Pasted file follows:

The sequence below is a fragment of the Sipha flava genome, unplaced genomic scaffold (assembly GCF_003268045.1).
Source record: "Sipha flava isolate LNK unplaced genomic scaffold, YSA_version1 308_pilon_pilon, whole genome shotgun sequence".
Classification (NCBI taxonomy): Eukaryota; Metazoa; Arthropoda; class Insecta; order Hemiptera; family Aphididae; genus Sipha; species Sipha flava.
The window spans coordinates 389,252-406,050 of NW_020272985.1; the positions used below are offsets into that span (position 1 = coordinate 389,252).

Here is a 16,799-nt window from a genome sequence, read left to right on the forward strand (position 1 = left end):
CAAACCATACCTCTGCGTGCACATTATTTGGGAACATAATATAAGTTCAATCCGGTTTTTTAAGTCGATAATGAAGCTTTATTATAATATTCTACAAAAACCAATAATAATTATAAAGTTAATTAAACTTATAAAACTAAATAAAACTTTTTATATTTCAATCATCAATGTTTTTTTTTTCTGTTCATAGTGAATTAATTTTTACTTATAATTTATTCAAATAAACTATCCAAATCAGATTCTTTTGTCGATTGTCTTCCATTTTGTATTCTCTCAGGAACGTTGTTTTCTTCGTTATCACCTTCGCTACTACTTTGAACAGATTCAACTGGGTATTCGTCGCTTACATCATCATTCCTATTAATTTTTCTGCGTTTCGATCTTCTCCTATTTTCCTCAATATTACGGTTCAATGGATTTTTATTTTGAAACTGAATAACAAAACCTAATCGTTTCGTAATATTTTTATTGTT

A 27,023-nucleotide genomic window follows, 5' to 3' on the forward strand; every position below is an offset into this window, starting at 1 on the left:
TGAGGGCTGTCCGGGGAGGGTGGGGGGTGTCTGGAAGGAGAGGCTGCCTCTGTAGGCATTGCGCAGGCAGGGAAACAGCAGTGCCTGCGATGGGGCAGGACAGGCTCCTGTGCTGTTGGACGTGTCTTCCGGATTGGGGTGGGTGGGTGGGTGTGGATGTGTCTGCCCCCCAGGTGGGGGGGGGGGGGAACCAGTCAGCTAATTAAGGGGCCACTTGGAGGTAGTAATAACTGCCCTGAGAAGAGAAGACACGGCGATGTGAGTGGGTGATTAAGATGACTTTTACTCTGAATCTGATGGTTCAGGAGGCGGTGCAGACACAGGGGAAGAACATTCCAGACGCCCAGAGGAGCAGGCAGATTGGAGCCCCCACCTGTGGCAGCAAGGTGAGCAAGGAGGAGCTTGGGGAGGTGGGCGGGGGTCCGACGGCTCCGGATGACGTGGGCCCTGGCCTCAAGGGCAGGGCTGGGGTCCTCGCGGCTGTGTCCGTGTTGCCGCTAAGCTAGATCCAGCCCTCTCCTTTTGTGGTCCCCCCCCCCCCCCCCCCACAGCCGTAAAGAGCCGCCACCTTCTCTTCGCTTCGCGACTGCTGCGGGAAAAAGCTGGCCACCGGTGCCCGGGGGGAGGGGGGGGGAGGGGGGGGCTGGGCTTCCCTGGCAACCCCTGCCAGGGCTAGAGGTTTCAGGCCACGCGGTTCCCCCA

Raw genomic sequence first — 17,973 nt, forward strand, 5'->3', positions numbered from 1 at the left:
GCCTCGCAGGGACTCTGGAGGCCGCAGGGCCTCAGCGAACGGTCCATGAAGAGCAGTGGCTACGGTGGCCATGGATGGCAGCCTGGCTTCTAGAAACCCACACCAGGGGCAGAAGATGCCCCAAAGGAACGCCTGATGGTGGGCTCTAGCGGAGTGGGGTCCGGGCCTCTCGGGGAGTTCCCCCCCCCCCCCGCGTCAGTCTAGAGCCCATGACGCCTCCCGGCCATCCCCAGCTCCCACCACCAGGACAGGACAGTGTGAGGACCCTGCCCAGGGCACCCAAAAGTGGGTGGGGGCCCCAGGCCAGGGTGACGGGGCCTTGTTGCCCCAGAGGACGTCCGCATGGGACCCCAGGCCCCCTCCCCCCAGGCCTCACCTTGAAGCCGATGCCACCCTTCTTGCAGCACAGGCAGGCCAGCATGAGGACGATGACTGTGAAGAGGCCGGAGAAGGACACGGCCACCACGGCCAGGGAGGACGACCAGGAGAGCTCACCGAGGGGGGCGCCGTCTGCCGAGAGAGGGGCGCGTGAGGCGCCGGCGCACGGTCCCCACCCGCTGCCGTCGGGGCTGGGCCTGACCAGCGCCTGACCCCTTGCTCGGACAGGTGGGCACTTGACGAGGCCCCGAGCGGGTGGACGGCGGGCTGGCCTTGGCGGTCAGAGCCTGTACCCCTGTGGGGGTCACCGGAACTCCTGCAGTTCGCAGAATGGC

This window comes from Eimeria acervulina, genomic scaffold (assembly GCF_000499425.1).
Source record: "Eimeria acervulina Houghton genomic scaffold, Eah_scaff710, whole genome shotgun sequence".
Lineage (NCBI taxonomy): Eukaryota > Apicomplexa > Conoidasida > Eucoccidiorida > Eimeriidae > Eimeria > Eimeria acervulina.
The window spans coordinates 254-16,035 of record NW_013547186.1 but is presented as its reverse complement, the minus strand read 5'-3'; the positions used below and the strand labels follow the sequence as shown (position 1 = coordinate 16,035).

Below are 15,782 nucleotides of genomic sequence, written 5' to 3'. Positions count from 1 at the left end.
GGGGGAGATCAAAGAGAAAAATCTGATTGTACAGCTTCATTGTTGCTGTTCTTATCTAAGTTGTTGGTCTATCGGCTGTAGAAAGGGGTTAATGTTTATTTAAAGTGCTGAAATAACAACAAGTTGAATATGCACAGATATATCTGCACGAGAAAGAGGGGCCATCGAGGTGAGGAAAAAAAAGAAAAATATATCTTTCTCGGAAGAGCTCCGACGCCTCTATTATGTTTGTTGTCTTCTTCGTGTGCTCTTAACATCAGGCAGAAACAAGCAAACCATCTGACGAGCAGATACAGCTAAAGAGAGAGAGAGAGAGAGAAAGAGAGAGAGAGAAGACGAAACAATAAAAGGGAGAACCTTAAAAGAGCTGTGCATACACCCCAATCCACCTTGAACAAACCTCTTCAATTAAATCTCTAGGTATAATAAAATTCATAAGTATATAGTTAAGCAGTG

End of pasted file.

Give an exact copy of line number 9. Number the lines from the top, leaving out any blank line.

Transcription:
Raw genomic sequence first — 17,973 nt, forward strand, 5'->3', positions numbered from 1 at the left: